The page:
1. This appeal arises out of a suit on a foreign judgment. The Lower Court granted a decree. The defendants appeal. The plaintiffs-respondents are members of the S. K. R. S. K. R. Firm. This Firm acting through their agent Nachiappa Chetti and another A. V. R. V. Andappa Chetti filed a suit in the Court of the District. Judge of Colombo, No. 46088. When the case came on for trial, both the parties filed a joint application to the effect that the trial of the case be postponed for three months with a view to settlement and that if not settled, judgment be entered for plaintiffs as prayed for with costs less Rs. 50 and that the property mortgaged with the plaintiffs be sold by Messrs. A V. Daniel & Sons, Licensed Auctioneers forthwith. This was on the 16th March, 1917. The case accordingly stood over for the 18th June. On that day the case was called on again and the District Judge passed this order:
Case called. Mr. Somasundaram for plaintiff states that the case has not been settled. The defendant and his proctor arc absent. Enter decree in terms of the order of 16th March, 1917.
2. The present plaintiffs also obtained an assignment of the share in the Ceylon decree belonging to the 2nd plaintiff therein and now sue to recover the whole of the amount of that decree.
3. Two objections are taken now by the learned Advocate for the appellants. The first objection is that the judgment of the Court of Ceylon is not conclusive because it has not been given on the merits of the case. Vide Section 13 (b) of the Civil Procedure Code. He relied on the following decisions : Mahomed Kassim & Co. v. Seeni Pakir Bin Ahmed I.L.R.(1926) M. 261 : 52 M.L.J. 240 (F.B.),Keymer v. Visvanatham Reddi and A. N. Abdul Rahiman v. I. M. Mahomed Ali Rowther I.L.R.(1928) Rang. 552 In the first of these cases, the Penang Court passed a judgment against the defendant as he did not appear, according to the procedure of that Court. It was held that that judgment is not conclusive in British Indian Courts. The same view was taken in A. N. Abdul Rahiman v. I.M. Mahomed Ali Rowther I.L.R.(1928) Rang. 552 where it appears that there is a similar procedure according to an ordinance of Singapore similar to the ordinance in Penang. In Keymer v. Visvanatham Reddi the former judgment was that of an English Court and the judgment was given on the ground of defendant's refusal to answer certain interrogatories and there was no trial. It was held by the Privy Council that the first judgment is not a bar. But all these cases are distinguishable from the present' case. In the present case, the defendants appeared. They filed their written statement and raised their plea and an issue was framed according to the plea. They had to prove that they made certain payments of interest. When the case came on for trial, they along with the plaintiffs filed a joint petition to the effect mentioned above. This is not therefore a case of non-appearance nor a case of a decree being passed on account of failure to comply with a provision of law. The defendants appeared and deliberately chose not to insist on their plea and not to adduce evidence of it. Mr. Rangachariar relied on Spencer Bower on 'Res Judicata,' p. 25 where it is observed that a decision cannot be called a 'judicial decision' which does not purport to embody any consent to an existing judgment, but merely records an undertaking by a party to allow judgment to be signed if at a future date he fails to comply with certain conditions. Now as already observed this is not a case of failing to comply with certain conditions. The case in Bradshaw v. M. Mullan (1920) 2 Ir. Rep. 412 is also relied on. This decision is really against the appellants. Towards the end of page 424 Lord Shaw of Dunfermline observes:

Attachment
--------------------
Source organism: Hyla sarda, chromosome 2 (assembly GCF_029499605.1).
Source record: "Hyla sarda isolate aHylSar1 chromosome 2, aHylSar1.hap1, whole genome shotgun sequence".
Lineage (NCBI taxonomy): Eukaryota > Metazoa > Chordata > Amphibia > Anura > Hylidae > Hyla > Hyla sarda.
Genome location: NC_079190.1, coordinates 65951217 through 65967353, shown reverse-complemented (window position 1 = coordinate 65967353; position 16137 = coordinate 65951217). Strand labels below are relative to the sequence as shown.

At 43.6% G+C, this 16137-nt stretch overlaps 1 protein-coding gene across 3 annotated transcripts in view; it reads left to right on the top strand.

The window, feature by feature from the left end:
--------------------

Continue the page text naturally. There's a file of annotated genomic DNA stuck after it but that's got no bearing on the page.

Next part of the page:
It is, I am aware, possible to maintain that a judgment by consent has the qualities of a indicium to which I have referred. There are expressions of opinion in some of the numerous English cases upon the subject. It seems to me that such a doctrine may he founded, not upon the judgment pronounced, hut upon the consent with all its limits and to all its extent which preceded the judgment; that, in short, you have there left the region of strict res judicata and entered the region of a possible wide estoppel.
4. It does not matter what the principle of recognising a foreign judgment is, whether it is called res judicata or estoppel, but that consent will do as estoppel is clear from the judgment of Lord Shaw. We are therefore of opinion there is no substance in the first point.
5. The second point argued is that the assignment of the decree by the 2nd plaintiff in the Ceylon Court ought not to be recognised in this Court because under Section 339 of the Ceylon Ordinance that Court had not recognised the assignment and substituted the name of the assignee in the place of the assignor. The short reply to this argument is that the Ceylon Ordinance does not bind us and we have nothing to do with it. The judgment of a foreign Court creates a debt like any other judgment and a debt is prima facie assignable. It merely embodies the obligation of the defendants. There is nothing to prevent us from recognising the assignment. It is said that there is danger of the assignor executing the decree while the decree of this Court is in force. Mr. Varadachariar, the learned Advocate for the respondents, has offered to indemnify the appellants from any injury caused to them by any execution taken of the Ceylon decree by the assignor. It is enough to record this undertaking in this judgment and it is unnecessary to do anything more.
6. In the result, both the points fail and the appeal is dismissed with costs.